It is fitting that Prime Suspect 1973 began just days after Cressida Dick was appointed first female Metropolitan Police commissioner. She joined the Met 10 years after the period in which this series is set – and it remains to be seen if she can cleanse the Augean stables of the lingering messes of the past including accumulating allegations of high-level Met corruption relating to historical child abuse. She’s certainly got her work cut out. So here we are in 1973, when such things as institutional racism and corruption were unremarked upon and were almost acceptable. Ah, 1973 – the year so beloved of TV dramatists because it is oft cited as the most significant year of the 20th century. Over 40 years on, it is still remembered for power cuts, the three-day week, the oil crisis, the miners’ strike and a break-in at the US Democrats’ Committee HQ at the Watergate Building, whose suffix has been appended to almost every scandal since.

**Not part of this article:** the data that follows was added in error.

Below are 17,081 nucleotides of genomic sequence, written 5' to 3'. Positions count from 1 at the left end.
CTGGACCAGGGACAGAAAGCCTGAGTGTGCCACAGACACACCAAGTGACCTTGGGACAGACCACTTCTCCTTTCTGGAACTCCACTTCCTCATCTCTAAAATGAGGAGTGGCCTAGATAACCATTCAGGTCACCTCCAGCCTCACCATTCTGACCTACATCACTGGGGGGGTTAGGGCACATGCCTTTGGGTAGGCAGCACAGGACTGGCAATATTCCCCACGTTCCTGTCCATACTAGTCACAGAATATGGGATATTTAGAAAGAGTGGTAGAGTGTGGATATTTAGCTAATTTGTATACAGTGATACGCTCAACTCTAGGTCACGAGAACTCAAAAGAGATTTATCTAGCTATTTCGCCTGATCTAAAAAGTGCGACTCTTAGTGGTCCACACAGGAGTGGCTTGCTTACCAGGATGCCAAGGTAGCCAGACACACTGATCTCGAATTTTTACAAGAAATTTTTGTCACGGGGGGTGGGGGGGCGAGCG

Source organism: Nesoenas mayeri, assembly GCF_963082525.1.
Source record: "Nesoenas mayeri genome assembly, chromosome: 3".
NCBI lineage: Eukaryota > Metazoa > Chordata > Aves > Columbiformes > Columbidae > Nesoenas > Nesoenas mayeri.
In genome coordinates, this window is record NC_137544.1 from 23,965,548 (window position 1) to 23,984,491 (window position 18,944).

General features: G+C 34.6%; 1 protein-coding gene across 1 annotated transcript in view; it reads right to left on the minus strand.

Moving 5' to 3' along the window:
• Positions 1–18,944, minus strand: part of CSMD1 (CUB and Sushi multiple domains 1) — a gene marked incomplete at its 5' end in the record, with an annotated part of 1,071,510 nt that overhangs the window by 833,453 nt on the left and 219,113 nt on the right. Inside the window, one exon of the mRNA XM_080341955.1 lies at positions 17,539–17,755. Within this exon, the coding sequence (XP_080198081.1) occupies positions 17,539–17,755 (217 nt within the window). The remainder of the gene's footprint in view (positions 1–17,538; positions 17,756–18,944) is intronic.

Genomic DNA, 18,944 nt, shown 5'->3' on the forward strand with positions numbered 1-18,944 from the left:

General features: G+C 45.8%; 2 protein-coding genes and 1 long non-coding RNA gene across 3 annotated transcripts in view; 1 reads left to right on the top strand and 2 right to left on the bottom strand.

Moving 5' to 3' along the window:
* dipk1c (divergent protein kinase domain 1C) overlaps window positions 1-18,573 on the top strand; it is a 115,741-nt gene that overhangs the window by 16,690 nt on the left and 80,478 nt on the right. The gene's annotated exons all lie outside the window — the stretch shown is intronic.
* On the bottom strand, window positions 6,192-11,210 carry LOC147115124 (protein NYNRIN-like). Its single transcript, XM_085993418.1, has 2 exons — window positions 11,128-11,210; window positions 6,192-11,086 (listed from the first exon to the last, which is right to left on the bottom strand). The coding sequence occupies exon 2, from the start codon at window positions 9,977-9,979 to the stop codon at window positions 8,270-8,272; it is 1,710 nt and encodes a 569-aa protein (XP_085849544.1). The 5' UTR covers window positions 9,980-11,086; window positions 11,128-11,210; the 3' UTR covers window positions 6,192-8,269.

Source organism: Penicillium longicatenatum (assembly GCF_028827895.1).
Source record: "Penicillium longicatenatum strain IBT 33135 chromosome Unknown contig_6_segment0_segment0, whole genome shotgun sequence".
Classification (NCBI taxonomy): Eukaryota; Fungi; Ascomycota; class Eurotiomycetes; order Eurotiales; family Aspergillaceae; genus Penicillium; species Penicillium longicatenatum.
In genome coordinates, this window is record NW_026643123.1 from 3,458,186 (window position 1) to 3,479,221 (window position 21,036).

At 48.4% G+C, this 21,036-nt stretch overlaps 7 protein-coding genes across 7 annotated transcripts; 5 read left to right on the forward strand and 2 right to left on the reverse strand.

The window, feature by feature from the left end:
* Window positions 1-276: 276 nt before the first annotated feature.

NB: Spoilers inside
It is wearyingly predictable that the opening shots portray the body of a dead prostitute “young late teens, strangled, dragged and dumped” lying in the underground car park of a council estate in the rain as a mournful but shifty man looks on. To stretch out the cliché, she’s been strangled with her own bra. Quintessential Lynda La Plante territory. Never mind how La Plante now decries the ‘appalling’ levels of gratuitous violence on today’s TV, she was something of a trailblazer in the genre that is still the default for many crime procedurals.